Playing it Safe on Playgrounds

Warmer weather means lots of time spent on backyard play sets or local playgrounds for families with children. But did you know that more than 600,000 children were injured on playgrounds in 2012 alone? The most common reason: falls.

Falls account for more than 40 percent of playground mishaps. Many of these injuries occur on monkey bars, swings and slides. Besides the occasional scrape or bruise, more serious injuries frequently include fractures, concussions and sprains. Burns are another potential playground risk. Even though many slides and other equipment are no longer made of metal, plastic and rubber surfaces can still become too hot for a child’s delicate skin.

Home playgrounds may be especially hazardous. In a recent study in the journal Injury Prevention, researchers compared 13 years of injury data for home and public playgrounds. They found younger children were more often injured on home play sets. What’s more, those injuries tended to be more severe. Why? Homeowners may not always follow proper playground construction, including installing soft landing surfaces.

8 Playtime Safety Tips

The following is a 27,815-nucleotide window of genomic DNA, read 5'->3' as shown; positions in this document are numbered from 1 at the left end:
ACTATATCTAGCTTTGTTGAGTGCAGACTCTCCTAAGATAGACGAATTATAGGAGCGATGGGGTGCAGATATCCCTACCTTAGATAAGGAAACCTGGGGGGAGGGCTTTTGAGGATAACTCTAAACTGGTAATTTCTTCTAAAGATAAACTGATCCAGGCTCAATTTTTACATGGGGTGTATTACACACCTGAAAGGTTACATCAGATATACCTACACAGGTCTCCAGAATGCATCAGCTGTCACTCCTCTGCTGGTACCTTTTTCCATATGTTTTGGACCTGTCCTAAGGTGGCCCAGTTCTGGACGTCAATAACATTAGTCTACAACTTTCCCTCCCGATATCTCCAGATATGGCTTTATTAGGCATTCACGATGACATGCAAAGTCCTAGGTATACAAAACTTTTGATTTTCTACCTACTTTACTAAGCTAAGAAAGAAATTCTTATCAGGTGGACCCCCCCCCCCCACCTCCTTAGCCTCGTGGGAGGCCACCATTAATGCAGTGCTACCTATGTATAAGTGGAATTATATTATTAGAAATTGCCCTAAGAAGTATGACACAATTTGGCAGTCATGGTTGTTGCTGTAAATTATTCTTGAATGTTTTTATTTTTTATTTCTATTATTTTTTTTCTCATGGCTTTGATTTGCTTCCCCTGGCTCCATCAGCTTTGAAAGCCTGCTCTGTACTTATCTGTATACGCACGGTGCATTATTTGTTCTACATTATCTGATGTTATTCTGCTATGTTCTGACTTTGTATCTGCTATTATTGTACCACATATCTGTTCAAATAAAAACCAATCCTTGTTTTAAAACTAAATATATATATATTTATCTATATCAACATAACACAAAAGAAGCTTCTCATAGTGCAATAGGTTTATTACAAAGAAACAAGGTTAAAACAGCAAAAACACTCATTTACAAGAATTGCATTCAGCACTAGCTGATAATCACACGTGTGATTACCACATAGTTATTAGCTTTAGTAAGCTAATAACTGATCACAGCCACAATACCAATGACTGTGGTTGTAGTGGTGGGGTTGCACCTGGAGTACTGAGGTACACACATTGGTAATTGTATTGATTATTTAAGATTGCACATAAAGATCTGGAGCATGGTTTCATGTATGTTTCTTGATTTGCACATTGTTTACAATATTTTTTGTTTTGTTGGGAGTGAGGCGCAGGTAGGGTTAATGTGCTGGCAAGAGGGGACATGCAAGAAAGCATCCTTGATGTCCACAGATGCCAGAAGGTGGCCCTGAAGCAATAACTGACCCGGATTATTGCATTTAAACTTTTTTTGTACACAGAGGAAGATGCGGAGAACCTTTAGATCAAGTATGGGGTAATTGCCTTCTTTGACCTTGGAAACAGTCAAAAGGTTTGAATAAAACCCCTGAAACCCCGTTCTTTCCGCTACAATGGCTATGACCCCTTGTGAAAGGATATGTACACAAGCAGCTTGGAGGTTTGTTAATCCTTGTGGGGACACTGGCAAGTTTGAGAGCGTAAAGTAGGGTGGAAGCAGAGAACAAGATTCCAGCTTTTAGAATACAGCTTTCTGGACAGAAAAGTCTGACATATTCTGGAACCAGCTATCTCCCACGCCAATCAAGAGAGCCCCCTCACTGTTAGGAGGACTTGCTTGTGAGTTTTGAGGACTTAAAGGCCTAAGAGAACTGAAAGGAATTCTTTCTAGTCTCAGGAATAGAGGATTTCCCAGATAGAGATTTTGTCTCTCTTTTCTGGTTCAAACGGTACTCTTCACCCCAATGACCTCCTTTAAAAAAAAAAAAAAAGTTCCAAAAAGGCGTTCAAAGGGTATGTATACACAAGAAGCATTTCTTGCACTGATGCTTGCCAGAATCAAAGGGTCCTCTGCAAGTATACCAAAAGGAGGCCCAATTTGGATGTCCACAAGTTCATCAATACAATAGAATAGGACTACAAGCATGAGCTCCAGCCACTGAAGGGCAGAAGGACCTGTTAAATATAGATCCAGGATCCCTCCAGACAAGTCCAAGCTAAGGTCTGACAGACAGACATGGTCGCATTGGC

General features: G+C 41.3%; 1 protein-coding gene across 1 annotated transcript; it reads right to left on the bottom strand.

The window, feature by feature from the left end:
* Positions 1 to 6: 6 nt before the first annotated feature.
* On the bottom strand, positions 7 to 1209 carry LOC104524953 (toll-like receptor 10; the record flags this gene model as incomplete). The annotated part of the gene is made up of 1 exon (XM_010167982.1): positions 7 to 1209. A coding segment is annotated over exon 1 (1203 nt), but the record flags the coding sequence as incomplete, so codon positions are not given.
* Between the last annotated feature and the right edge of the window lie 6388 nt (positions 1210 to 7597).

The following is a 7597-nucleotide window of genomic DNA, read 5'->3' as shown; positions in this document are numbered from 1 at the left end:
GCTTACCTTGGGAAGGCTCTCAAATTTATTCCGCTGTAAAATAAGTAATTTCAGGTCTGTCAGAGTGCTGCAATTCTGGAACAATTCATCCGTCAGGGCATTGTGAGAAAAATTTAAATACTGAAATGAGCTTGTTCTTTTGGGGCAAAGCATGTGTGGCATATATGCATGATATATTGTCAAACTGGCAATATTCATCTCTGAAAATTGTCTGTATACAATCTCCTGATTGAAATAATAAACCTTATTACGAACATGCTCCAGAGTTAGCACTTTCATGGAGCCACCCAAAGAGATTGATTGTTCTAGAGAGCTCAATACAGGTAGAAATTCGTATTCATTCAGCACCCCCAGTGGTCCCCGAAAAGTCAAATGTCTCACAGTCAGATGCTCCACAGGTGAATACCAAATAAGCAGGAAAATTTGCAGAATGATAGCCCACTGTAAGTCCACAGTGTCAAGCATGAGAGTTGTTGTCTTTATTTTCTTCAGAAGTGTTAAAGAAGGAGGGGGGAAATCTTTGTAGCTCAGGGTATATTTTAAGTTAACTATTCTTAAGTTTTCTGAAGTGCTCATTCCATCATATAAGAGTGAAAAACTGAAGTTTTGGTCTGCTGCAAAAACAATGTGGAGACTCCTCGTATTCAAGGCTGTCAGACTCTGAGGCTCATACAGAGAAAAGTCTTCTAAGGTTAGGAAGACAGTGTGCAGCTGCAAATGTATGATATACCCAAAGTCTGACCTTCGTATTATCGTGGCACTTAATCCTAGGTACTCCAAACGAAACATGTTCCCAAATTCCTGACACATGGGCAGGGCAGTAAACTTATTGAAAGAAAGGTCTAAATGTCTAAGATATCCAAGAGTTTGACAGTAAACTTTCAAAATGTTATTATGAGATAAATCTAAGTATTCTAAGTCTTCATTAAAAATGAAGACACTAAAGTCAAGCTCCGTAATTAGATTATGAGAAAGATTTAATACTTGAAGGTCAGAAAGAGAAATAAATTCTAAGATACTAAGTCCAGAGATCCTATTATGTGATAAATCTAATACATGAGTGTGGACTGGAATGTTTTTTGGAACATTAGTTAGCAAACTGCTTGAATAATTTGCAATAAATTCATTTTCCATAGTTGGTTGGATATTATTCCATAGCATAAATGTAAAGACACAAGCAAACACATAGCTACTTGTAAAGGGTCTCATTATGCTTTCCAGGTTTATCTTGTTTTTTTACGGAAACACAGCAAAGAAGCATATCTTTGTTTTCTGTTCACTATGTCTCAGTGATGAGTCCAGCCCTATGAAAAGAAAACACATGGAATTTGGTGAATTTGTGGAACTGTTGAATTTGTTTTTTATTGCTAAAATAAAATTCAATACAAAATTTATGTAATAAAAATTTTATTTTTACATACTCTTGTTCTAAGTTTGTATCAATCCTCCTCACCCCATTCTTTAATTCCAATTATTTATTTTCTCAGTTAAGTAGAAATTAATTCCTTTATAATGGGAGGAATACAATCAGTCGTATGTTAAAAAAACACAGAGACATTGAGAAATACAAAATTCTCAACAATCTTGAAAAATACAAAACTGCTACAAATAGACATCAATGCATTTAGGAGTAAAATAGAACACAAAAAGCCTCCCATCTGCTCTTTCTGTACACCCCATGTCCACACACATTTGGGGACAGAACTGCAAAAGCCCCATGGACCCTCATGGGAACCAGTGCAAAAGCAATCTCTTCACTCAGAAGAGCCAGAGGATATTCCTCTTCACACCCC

Not all playground injuries can be prevented. But you can limit accidents. Experts, including the American Academy of Orthopedic Surgeons and the Consumer Products Safety Commission, recommend the following safety measures:

  • Inspect the playground before allowing your child on it. Look for any sharp edges, protruding bolts or loose hand grips. If possible, remove any tripping hazards, such as tree roots or rocks.
  • Pick playgrounds that are age appropriate.
  • Choose a playground with a soft landing surface surrounding it. Good ground cover choices include mulch, wood chips and pea gravel.
  • Check the temperature of all equipment. Touch it to make sure it isn’t too hot for your child’s skin.
  • Dress your child appropriately. Shoes are a must. To avoid snags, don’t let your child wear jewelry or clothing with drawstrings or hoods.
  • Make sure the playground is regularly maintained. Call your local park district or other responsible party if problems persist.
  • Teach your child proper playground etiquette. For instance, always slide down feet first. Never share the slide with another child. And always use handrails.
  • Watch your child at all times.

If you have a home playground or want to build one, keep these additional precautions in mind:

  • Place a rubber safety mat or shock-absorbing material, such as mulch or sand, beneath and at least six feet around the play set. Grass doesn’t adequately soften falls.
  • Eliminate open spaces that can trap children. Make sure they are either smaller than 3.5 inches or bigger than nine inches.
  • Periodically inspect the landing surface and equipment. Make any repairs as necessary.

Wherever you choose to play, have a safe (and fun) spring!